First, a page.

The Epistle to the Hebrews asserts the finality of the Christian faith and its superiority to the old covenant. The tone is definitely Pauline (i.e. from the same theology as Paul) but its original author is unknown.[9] The epistle of James, attributed to the brother of Jesus, is entirely moral in content emphasizing the importance of good works. I Peter, attributed to the apostle, was written to Christian communities in Asia Minor to give them strength for the persecution they were going through. II Peter is a warning against false and ungodly teachers.[10] The next three epistles were traditionally attributed to John the apostle and author of the fourth gospel. I John was written to oppose false doctrines on the person of Christ. II John talked about the need to avoid people who teach false doctrines. III John encouraged hospitality to Christian brothers who travel spreading the good news.[11] The epistle of Jude was written to counter the spread of false doctrines.[12]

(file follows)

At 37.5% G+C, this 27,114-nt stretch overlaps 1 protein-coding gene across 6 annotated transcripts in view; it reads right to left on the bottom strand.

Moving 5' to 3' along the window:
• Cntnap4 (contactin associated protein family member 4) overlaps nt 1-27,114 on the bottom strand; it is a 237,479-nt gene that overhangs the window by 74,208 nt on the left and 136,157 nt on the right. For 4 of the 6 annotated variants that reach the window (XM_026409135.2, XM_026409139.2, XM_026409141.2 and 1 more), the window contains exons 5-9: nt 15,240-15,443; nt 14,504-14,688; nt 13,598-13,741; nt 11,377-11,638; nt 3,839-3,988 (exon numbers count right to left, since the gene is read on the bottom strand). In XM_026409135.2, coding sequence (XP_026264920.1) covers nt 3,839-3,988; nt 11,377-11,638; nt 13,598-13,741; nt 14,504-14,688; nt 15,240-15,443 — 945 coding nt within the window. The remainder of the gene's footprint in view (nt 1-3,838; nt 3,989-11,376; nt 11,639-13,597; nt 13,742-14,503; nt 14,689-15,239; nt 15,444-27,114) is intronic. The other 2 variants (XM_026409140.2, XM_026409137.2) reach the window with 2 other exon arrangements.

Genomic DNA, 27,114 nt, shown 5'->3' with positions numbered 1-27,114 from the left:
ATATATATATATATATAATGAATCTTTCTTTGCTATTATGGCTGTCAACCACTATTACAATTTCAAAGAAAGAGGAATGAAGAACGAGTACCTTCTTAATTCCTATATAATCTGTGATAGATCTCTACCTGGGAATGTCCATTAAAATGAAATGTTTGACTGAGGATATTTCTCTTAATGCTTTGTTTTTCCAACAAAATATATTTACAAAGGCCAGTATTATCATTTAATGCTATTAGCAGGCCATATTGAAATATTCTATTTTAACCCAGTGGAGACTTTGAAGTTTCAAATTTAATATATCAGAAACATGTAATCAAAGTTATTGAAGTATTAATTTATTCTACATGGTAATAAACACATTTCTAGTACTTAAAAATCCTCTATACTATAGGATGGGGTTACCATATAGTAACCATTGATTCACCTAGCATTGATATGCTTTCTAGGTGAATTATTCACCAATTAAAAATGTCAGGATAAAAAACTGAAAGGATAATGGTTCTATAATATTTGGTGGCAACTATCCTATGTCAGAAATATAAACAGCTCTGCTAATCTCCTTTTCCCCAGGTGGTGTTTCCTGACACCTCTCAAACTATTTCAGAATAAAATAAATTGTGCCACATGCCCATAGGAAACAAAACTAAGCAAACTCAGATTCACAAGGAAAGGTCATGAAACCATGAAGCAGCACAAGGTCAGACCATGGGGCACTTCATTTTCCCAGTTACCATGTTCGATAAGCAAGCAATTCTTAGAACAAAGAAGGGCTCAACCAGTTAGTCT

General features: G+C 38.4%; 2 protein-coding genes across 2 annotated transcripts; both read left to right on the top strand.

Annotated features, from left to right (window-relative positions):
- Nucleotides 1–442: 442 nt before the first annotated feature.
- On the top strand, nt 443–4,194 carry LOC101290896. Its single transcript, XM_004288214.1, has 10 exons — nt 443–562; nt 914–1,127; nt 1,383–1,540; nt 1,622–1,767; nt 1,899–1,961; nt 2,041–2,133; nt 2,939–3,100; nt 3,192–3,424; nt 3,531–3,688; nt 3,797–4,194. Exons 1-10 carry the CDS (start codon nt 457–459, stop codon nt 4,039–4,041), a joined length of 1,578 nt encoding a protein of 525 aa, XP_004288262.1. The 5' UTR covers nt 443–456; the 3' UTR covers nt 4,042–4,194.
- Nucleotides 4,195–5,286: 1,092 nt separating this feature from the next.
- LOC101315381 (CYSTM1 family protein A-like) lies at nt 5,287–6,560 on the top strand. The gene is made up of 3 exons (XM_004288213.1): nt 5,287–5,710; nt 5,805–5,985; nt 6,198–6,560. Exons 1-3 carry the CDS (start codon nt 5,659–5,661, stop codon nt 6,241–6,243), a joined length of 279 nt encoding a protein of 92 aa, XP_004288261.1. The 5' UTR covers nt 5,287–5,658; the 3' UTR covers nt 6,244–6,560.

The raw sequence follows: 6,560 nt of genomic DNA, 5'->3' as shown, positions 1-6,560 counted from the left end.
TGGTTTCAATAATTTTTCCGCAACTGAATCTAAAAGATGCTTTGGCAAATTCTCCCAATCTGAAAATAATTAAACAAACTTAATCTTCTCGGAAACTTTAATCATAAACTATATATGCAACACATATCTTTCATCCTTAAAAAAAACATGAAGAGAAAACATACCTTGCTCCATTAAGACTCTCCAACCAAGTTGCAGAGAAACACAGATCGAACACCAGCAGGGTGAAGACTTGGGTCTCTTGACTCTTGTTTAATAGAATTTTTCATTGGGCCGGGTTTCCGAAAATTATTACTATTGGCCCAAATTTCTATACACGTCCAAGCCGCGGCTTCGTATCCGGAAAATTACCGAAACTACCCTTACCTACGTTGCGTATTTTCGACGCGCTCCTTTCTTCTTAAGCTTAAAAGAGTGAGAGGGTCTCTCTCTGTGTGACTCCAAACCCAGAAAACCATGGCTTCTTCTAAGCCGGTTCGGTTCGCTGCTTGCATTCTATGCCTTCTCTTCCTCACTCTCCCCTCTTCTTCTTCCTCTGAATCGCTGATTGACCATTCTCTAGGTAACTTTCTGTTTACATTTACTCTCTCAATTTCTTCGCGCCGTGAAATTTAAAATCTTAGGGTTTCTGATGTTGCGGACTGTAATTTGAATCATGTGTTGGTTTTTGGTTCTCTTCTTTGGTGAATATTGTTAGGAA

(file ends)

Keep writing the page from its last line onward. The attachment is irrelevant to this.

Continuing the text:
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The Apocalypse

The last book of the New Testament is the book of Revelation. The book, like the second part of Daniel in the Old Testament, consists of a series of visions of the author, John the Divine. The Revelation is called an apocalypse, in the sense that it tells things to come without extolling the right living, as in prophecies. John had visions of angels, beasts, the throne of God, the Lamb who turns into the conqueror on the white horse, dragons and many other things. These visions are hard to make sense of and Christians throughout history have interpreted these to events, countries and people in their own time. The book of Revelation closes with a promise of the imminent return of Jesus.

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a. The word gospel came from an old English word godspel which means "glad tidings".


1 Livingstone, Dictionary of the Christian Church: p444
2 ibid: p130-131
3 ibid: p204-205
4 ibid: p119
5 ibid: p399
6 ibid: p510
7 ibid: p515
8 ibid: p398
9 ibid: p233
10 ibid: p394
11 ibid: p274
12 ibid: p282